Although there’s a fee to get into the visitor centre it’s very reasonable (£9 for a family as of 2019) and you can take a guided tour to the top of the monument, but if you just want to look at the landscape you can explore the scenery along the lochside from several vantage points.

It’s an iconic site and one that has to be visited if you’re in this part of the Highlands.

Loch Morlich

Loch Morlich

Located deep in the heart of Scotland’s beautiful Strathspey area is Loch Morlich, a natural freshwater loch that’s considered to be one of the finest in the Highlands.

It’s not difficult to understand why this particular loch is so highly regarded either. There’s so much do here that I can safely say it’s impossible not to have a great time, and yet Loch Morlich is almost criminally unknown about by many of Scotland’s visitors.

First off there’s the location of the loch which lies at the bottom of the Cairngorm mountain range just a few miles from Aviemore, and second there’s the lovely Glenmore Forest which surrounds it on all sides.

So not only have you got mountain sports and hill walking trails within easy reach but you’ve also got excellent walking and cycling trails running through the nearby forest.

It’s the view that first hits you though, and you’ll probably have trouble taking it all in as you walk out of the adjoining car park and set foot onto a glorious expanse of a natural sandy beach with the waves of the crystal clear loch gently lapping at the shoreline.

If you close your eyes you could momentarily be forgiven for thinking that you’re on some remote exotic beach in another country, but opening your eyes again only confirms that you’re still in Scotland, with the immense snow-capped peaks of the Cairngorms rising high into the clouds on one side and the deep-green Scottish pines of Glenmore Forest sweeping away into the distance in every other direction.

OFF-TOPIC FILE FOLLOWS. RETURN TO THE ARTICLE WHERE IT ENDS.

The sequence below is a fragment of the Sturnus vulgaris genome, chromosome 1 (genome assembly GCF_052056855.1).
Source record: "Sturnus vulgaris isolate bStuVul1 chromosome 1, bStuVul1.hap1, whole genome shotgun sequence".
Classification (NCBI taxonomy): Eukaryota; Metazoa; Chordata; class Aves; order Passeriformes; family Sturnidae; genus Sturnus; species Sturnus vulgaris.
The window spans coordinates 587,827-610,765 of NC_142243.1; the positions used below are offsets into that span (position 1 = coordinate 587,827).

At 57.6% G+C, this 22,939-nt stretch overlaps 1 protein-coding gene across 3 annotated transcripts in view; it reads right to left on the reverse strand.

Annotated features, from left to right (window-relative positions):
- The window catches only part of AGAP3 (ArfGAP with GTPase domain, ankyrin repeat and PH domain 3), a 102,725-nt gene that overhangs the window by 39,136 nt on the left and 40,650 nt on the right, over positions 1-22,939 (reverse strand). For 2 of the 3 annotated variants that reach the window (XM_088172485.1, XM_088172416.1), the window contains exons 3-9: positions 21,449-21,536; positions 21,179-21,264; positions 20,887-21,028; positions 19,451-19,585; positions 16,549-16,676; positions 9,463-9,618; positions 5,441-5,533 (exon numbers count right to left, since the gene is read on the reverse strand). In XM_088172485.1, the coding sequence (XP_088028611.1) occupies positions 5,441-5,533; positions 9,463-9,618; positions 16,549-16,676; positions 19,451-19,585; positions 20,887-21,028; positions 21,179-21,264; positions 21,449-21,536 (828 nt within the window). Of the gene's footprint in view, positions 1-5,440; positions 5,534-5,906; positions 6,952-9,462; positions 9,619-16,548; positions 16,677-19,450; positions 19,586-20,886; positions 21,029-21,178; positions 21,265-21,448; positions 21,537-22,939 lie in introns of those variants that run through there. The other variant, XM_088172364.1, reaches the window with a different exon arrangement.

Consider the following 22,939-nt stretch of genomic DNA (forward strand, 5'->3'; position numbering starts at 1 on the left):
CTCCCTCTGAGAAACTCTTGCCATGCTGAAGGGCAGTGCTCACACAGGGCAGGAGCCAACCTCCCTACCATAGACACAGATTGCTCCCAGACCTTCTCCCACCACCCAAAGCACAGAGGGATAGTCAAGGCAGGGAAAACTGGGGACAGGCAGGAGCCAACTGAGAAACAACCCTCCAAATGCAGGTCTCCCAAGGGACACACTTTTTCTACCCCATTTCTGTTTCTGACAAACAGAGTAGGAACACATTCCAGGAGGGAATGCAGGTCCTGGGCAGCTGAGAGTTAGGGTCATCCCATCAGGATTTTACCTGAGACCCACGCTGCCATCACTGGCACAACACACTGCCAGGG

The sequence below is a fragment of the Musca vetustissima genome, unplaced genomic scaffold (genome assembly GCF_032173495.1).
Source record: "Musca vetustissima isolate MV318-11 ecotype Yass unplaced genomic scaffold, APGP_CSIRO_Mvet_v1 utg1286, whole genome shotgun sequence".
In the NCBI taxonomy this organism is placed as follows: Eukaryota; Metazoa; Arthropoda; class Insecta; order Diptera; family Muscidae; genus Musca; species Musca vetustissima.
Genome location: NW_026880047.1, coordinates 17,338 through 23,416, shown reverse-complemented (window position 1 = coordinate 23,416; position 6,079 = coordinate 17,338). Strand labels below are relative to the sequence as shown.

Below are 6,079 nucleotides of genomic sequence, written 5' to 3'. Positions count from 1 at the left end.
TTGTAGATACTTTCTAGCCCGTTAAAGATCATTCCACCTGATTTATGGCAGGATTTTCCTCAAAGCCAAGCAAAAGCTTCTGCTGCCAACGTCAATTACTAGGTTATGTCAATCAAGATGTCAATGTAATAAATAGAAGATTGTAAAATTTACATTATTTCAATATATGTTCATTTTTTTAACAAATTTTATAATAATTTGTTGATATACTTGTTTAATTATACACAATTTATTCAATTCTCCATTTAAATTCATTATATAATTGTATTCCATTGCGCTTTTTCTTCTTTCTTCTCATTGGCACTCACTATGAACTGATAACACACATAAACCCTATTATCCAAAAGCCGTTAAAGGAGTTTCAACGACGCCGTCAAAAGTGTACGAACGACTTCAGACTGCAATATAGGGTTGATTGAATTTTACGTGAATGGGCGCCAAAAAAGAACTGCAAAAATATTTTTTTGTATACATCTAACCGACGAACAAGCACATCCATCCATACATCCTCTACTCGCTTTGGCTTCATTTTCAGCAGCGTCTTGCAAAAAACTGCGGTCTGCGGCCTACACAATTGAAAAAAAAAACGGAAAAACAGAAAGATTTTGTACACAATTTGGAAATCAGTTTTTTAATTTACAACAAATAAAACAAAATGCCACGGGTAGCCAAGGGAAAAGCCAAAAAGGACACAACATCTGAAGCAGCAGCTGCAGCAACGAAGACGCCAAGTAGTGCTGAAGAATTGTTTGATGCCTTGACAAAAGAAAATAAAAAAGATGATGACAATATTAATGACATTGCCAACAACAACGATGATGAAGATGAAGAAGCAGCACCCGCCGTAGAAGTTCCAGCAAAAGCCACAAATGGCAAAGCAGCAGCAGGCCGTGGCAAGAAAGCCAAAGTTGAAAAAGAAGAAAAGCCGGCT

If you’re a tourist in search of the best outdoor experiences that Scotland has to offer you could do a lot worse than take a trip to Loch Morlich.

Loch Morlich

Glenmore Forest Park is an ancient fir and pine forest that covers the landscape almost to the horizon in every direction. This forest has been designated as a National Nature Reserve and there’s a vast number of wildflowers and birds to see as you make your way through it on one of the many paths that have been laid throughout the area.

For me, this area offers some of the best walks in Scotland, but if you’re not feeling quite so energetic you can simply sit on the sand and soak up the suns rays (in summer at least), or paddle out into the loch for a bit of seaside fun (interesting fact –  Loch Morlich is officially the UK’s highest beach).

The visitor centre across the road has plenty of snacks and ice creams but there’s also a picnic area on the site if you want to bring your own packed lunch. The only thing you’re not allowed to do is camp in the recreational areas, which is fair enough I think.

All-in-all you really owe it to yourself to visit this amazing beach resort which has to be one of the very best free things to do in Scotland.